A World of Warcraft player's primer to Star Wars: The Old Republic's advanced classes, part 2
Yesterday's look at the comparison between Star Wars: The Old Republic's specializations and World of Warcraft's classes began with the resolute Republic. Now, part 2 deals with the power-hungry Empire. As before, each listed class specialization gets a brief description and an approximate comparison to their WoW counterpart(s).
Ready for a little totalitarianism? Then read on!
The Sith Warrior's particular brand of modesty mostly entails belittling his inferiors and belittling his inferiors with lightsabers. Whereas the Jedi Knight espouses discipline, the Warrior harnesses his Rage – operating similarly to the Rogue's combo points system – to power through his opponents with jazzy melee strikes.
Those Frankensteinian boots aren't just to make you feel like the prettiest girl at the dance – they compliment the Juggernaut's adoption of bulky, heavy armor as his primary defense against incoming damage. Well, besides his massive ego.
The Immortal talent tree is best suited for Protection Warriors seeking a comparable tanking playstyle. You'll use cooldowns with similar effects as Shield Wall and Last Stand in conjunction with Sundering Assault – aka Sunder Armor – for keeping threat squarely in your court.
For those of you desiring heavier hits while still looking like a walking metal workshop, check out the Vengeance tree. Eschewing the Immortal's beefiness for DoT-boosted one-handed strikes, Vengeance equates to the Arms Warrior's steady, pounding damage. Don't forgo Sundering Assault, either – Shatter, Vengeance's top-tier ability, benefits from a significant bleed bonus on targets with reduced armor.
The Marauder has anger issues. He starts his day with some extreme toothbrushing. His to-do list says “kill.” Wielding a lightsaber in each hand and donning medium armor, he's literally the Empire's Fury Warrior. It's all about pumping out maximum hurt for this berserker.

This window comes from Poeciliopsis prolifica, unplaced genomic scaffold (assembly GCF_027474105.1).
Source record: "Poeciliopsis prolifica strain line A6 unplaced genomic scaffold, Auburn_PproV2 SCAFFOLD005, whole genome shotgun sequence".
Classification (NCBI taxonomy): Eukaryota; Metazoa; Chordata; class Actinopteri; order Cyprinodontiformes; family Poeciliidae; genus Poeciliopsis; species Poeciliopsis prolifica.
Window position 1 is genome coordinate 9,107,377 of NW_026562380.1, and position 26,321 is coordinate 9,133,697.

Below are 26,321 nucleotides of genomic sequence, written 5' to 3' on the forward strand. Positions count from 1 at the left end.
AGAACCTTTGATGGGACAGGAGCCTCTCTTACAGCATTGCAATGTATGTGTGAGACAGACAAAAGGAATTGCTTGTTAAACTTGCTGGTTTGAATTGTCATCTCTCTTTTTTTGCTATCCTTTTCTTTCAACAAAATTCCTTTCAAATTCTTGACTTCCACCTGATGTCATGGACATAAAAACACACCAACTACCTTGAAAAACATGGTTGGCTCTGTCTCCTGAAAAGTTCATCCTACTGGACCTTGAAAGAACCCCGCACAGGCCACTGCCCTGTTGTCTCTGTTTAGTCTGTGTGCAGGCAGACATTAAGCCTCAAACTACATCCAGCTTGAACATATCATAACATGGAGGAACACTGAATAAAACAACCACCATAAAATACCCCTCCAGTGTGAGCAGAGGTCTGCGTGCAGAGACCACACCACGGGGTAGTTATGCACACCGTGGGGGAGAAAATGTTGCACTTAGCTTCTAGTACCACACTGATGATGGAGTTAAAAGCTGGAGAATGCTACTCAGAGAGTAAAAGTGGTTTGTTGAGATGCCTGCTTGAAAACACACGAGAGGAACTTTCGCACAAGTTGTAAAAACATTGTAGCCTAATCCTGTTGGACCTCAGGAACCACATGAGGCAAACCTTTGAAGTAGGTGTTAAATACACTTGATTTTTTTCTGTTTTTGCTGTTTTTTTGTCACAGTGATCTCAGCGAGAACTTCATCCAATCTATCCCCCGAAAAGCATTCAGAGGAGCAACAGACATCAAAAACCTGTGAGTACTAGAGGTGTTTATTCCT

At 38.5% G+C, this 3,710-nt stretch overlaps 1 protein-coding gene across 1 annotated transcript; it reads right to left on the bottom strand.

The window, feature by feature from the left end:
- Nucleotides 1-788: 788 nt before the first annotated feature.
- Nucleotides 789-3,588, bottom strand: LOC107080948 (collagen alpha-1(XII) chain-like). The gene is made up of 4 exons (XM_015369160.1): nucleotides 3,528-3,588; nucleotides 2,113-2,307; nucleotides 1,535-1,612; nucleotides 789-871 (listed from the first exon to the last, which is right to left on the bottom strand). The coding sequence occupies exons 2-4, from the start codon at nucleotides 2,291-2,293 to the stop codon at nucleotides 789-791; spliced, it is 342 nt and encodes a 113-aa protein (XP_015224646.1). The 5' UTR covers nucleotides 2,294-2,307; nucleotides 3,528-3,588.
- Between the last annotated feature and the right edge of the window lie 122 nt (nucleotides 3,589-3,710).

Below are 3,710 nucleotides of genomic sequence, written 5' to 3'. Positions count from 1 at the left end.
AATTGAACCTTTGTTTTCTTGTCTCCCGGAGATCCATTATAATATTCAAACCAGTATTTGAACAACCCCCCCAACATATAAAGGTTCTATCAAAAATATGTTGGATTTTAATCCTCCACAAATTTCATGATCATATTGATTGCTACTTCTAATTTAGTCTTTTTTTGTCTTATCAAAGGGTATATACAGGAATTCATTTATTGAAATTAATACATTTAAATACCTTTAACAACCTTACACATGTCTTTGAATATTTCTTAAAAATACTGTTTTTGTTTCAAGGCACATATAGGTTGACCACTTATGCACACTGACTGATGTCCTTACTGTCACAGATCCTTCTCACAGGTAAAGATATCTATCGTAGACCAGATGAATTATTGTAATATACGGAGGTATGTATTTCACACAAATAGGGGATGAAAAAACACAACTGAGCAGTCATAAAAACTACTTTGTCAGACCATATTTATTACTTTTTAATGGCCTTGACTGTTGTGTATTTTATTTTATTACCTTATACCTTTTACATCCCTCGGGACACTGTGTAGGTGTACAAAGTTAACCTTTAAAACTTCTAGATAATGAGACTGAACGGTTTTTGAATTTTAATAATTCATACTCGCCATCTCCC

Take up the path of Carnage for a bumped up Rage regeneration rate and the powerful Ataru Form, a stance that gives your attacks a chance to grant a free extra strike. Sound familiar? The classic version of WOW's Sword Specialization carried a similar effect.
Putting points into the Annihilation tree still focuses on pure damage but with the added flair of debilitating periodic effects. The Deadly Saber ability, for example, boasts an on-demand Deep Wounds bleed with stacking benefits.
If the Sith Warrior represents the smoldering heart of the Empire, then the Sith Inquisitor is the sickly, scheming brain. Wearing light armor and comfortable with either sending surges of crackling lightning energy from range or mincing opponents as a whirling dervish in melee combat, the Inquisitor's versatility juxtaposes stealth, tanking, and spellcasting – all powered by a fixed Force “mana” pool – in a happy little bundle of cruelty.
Emperor Palpatine's trademark “unlimited power!” is the Sorcerer's motto, and it shows. Luckily, sporting that “melted candle” look isn't a requirement. (Although, he's evidently lifted some spare robes from Rita Repulsa's closet.) You'll shame Zeus in electrical endowment after progressing through the Lightning tree as a nuker specialist.
It's near identical to how Fire Mages operate, favoring slow-casting and channeled spells with big, pretty numbers. You even get a Polymorph to assist with CC: Whirlwind tumbles a target helplessly in the air for 60 seconds. Make sure to pick up Lightning Storm, a Hot Streak-like talent that sometimes allows you to zap off a free Chain Lightning when attacking.
Don't be fooled by the Corruption tree's name...unless healing your buddies somehow involves a degradation of morality. The Sorcerer specializes in protective shields and multi-target heals, so Discipline Priests will feel right at home increasing shield efficiency via Corruption's talents. To top it off, nabbing the Revivification ability provides an additional AoE heal resembling Holy's Circle of Healing.
It's only a matter of time before the Altair jokes start rolling in, but the Assassin still retains mastery of the shadows. Heck, anyone who ostensibly lugs around a double-bladed lightsaber staff while staying stealthy deserves no less.
Thus, the Deception tree aids the Assassin's subtlety when edging behind someone for a massive Maul backstab. The impetus for spike damage works well for Assassination Rogues who aren't unfamiliar with positional superiority and carefully timed DPS cooldowns. You'll start noticing similarities right away with the early Dark Embrace talent. Analogous to Overkill, it bestows brief high Force regeneration out of stealth. At level 18, you'll receive Jolt (essentially Kick) for interrupting channels and casts.